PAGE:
'Universal vaccine' to beat ALL Covid strains could be available within the year as British scientists battle bug

A UNIVERSAL vaccine that can beat all strains of Covid could be available within a year, scientists have said.

British experts at the University of Nottingham are developing the catch-all jab which will hopefully end the need to keep tweaking vaccines as the virus mutates.

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UK company Scancell – which develops cancer jabs – are working with the academics to create the new variant-proof vaccine which is hoped to be ready in 2022, reports The Telegraph.

Human trials of their hopefully universal Covid vaccine will begin in the second half of this year, after positive results from testing the jab on mice.

Scancell chief medical officer Dr Gillies O’Bryan-Tear said: "We don’t necessarily claim it will be a pan-coronavirus vaccine, but it has got the potential to be so simply because of where it is targeted.”

The virus continues to mutate as mankind fights against the pandemic – becoming new versions such as the South African, Brazilian and Bristol variants of Covid.

It has complicated the battle against the bug as scientists are left fearing whether or not their carefully crafted vaccines can beat these rapidly changing mutant strains.

Existing vaccines like the Pfizer and AstraZeneca jabs target Covid's spike protein- however their efficacy is impacted as this element of the virus changes.

The new universal vaccine is hoped to target a different protein in the core of the virus which will allow the jab to knock it out even as it mutates.

Britain is currently one of the world's leading nations in administering the jab as we continue to wrestle with getting Covid under control.

The country has now edged closer to hitting the tremendous milestone of having 15million people jabbed, with Boris Johnson tweeting so far 14,556,827 have been given the vaccine.

And a universal vaccine would be another major victory in helping to steer the world back to normal after almost 2.4million people have been killed by Covid.


Scancell is calling for more funding to progress its new vaccine through clinical trial – hoping for a large pharmaceutical partner and investment of hundreds of millions of pounds.

Dr O'Bryan-Tear was optimistic the vaccine could be developed within a year – pointing to a similar timeframe for the first Covid jabs.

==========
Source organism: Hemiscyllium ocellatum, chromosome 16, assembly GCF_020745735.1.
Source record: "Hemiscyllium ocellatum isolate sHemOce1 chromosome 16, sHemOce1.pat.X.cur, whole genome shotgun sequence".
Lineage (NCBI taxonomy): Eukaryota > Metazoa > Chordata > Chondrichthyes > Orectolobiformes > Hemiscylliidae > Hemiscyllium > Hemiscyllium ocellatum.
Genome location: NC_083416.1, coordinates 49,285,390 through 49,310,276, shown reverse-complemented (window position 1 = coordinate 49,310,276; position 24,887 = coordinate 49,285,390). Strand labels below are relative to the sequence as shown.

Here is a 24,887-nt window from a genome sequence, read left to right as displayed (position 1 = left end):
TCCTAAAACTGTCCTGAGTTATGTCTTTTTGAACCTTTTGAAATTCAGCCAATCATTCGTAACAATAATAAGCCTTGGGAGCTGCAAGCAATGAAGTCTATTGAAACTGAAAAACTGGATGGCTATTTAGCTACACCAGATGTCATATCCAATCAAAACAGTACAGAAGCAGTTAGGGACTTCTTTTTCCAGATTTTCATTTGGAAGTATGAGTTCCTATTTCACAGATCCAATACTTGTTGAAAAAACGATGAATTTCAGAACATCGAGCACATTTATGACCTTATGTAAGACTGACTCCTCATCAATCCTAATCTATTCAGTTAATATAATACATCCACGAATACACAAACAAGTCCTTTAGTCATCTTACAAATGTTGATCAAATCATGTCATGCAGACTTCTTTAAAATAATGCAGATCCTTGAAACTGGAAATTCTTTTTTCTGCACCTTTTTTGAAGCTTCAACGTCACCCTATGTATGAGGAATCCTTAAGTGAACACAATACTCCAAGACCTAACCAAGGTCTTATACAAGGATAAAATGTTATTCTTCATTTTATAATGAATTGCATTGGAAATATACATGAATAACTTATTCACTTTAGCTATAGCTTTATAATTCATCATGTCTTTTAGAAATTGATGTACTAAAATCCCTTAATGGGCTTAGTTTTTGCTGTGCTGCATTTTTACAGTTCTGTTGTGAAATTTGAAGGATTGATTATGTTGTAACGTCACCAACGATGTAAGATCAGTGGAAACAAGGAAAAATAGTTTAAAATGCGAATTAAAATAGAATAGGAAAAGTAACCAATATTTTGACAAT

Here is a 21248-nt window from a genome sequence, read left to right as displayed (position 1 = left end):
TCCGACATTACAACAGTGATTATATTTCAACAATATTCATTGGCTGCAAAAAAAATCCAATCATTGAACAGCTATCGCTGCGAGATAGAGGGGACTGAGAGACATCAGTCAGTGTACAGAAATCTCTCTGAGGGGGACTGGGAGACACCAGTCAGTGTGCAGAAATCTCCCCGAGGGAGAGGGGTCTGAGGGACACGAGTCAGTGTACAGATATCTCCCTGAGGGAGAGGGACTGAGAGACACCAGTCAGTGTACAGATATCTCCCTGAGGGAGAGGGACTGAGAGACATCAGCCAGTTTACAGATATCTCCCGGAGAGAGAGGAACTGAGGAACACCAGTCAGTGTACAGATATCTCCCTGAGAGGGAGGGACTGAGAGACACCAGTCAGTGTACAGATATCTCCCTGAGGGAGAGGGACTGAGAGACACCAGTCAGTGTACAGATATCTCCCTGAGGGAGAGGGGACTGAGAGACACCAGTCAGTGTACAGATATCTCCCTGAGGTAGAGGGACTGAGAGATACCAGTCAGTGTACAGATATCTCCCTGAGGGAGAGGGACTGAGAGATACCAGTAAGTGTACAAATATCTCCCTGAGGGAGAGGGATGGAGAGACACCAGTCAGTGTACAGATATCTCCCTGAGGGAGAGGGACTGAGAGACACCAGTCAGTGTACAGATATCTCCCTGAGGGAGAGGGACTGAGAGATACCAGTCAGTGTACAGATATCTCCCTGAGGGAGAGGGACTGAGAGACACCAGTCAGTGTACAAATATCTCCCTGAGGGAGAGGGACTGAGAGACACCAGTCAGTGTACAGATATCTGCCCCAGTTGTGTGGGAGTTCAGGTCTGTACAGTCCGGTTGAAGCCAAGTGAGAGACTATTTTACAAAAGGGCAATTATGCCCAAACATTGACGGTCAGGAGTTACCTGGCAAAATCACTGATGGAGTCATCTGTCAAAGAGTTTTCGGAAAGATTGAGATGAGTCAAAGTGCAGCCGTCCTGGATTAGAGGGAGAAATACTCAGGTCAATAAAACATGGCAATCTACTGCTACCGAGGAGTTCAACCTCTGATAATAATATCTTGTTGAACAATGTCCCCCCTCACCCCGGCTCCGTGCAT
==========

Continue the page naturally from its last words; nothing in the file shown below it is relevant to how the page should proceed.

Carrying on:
He said: "There is no reason why, if we get a partner, we shouldn't be able to do it as quickly as the others have done it."

The doctor added: "I think the pandemic will be around for two or three more years, because of supply, because of not being able to vaccinate developing countries.

"During that time, the virus will mutate, so there are plenty of opportunities for new entrants to try their hand.”

Scientists have however said there may not be a need for the new vaccines.

No evidence has yet conclusively shown that the existing vaccines are ineffective against the new variants – although the virus is expected to continue to mutate.

Biotech firms myNEO in Belgium and Osivax in France are also developing similar jabs – with the latter just completing trials of a similar shot designed to be a universal flu vaccine.

 

Scientists at myNEO have said they are using modelling to suggest which parts of the virus will stay stable – and then specifically targeting their vaccine.

Universal vaccines face significant hurdles and are understood to be very difficult to develop.

Scientists have been working for decades without successfully developing a catch-all jab for the flu.

Professor Danny Altmann, an immunologist at Imperial College, said: “It’s not science fiction, but it’s not trivial.”

It comes as Covid deaths dropped by a quarter this week as 621 people died today and 13,308 tested positive.

The total number of fatalities now stands at 116,908.

Mr Johnson said today he was "cautiously optimistic" as he prepares to reveal his roadmap out of the shutdown.

Deaths have continued to drop in a tentative sign the lockdown is working and Britain is getting over the darkest days of the pandemic – with hopes pubs may be back open in April.

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